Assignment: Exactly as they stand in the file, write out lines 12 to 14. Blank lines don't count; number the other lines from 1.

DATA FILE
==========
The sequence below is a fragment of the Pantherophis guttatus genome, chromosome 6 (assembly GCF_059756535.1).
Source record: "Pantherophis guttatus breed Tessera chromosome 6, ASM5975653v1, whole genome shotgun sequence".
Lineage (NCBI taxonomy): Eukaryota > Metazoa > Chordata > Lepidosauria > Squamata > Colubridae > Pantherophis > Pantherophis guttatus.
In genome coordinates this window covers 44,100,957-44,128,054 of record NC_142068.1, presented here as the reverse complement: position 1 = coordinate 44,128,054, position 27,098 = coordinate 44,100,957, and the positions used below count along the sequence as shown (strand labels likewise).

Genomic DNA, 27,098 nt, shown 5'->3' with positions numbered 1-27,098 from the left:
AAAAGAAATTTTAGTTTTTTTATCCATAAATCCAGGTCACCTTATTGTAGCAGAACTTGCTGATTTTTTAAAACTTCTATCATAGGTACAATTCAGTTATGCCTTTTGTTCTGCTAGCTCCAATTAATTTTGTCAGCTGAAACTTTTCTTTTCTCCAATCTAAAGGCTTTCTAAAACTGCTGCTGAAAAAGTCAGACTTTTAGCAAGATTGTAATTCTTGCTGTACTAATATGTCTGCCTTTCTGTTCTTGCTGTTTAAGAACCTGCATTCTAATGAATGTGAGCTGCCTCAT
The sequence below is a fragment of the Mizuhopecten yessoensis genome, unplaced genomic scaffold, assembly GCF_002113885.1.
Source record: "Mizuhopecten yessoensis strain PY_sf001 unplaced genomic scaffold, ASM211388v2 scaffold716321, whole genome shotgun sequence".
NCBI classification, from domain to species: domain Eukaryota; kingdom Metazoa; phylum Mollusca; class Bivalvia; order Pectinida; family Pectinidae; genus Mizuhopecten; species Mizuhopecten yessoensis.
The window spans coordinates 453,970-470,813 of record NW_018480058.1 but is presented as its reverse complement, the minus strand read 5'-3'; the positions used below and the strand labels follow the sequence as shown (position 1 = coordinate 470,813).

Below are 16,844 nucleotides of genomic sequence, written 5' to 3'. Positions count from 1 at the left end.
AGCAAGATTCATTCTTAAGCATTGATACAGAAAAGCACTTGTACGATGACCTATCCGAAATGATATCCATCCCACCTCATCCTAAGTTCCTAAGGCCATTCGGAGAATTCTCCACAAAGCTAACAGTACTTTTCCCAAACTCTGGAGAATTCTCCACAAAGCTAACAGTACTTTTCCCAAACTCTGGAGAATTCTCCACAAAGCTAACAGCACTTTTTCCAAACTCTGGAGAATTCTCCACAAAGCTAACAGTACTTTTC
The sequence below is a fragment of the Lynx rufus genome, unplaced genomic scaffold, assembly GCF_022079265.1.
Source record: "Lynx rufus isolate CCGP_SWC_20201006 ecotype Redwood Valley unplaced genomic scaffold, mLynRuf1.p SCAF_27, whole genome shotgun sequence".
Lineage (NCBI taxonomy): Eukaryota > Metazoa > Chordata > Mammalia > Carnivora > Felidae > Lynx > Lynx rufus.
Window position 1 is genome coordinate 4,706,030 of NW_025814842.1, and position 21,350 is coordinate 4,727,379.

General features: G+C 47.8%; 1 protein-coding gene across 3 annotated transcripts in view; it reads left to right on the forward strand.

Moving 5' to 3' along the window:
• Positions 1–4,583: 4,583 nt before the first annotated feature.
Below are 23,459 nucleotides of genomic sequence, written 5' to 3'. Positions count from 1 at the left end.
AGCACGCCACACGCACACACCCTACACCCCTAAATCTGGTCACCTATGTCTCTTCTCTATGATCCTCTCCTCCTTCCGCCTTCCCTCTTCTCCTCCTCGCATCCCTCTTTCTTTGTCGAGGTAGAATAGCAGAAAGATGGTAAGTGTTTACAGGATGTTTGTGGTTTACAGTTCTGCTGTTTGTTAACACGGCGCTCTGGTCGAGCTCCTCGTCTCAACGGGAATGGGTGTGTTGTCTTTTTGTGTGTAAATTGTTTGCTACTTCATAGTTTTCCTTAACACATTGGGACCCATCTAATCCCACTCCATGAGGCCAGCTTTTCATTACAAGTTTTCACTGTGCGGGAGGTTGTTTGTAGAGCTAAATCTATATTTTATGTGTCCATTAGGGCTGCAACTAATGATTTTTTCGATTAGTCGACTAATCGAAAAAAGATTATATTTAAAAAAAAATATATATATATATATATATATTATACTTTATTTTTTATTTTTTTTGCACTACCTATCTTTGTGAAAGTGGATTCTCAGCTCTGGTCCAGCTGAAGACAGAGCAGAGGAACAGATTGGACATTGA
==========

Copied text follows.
AGCAAGATTCATTCTTAAGCATTGATACAGAAAAGCACTTGTACGATGACCTATCCGAAATGATATCCATCCCACCTCATCCTAAGTTCCTAAGGCCATTCGGAGAATTCTCCACAAAGCTAACAGTACTTTTCCCAAACTCTGGAGAATTCTCCACAAAGCTAACAGTACTTTTCCCAAACTCTGGAGAATTCTCCACAAAGCTAACAGCACTTTTTCCAAACTCTGGAGAATTCTCCACAAAGCTAACAGTACTTTTC
The sequence below is a fragment of the Lynx rufus genome, unplaced genomic scaffold, assembly GCF_022079265.1.
Source record: "Lynx rufus isolate CCGP_SWC_20201006 ecotype Redwood Valley unplaced genomic scaffold, mLynRuf1.p SCAF_27, whole genome shotgun sequence".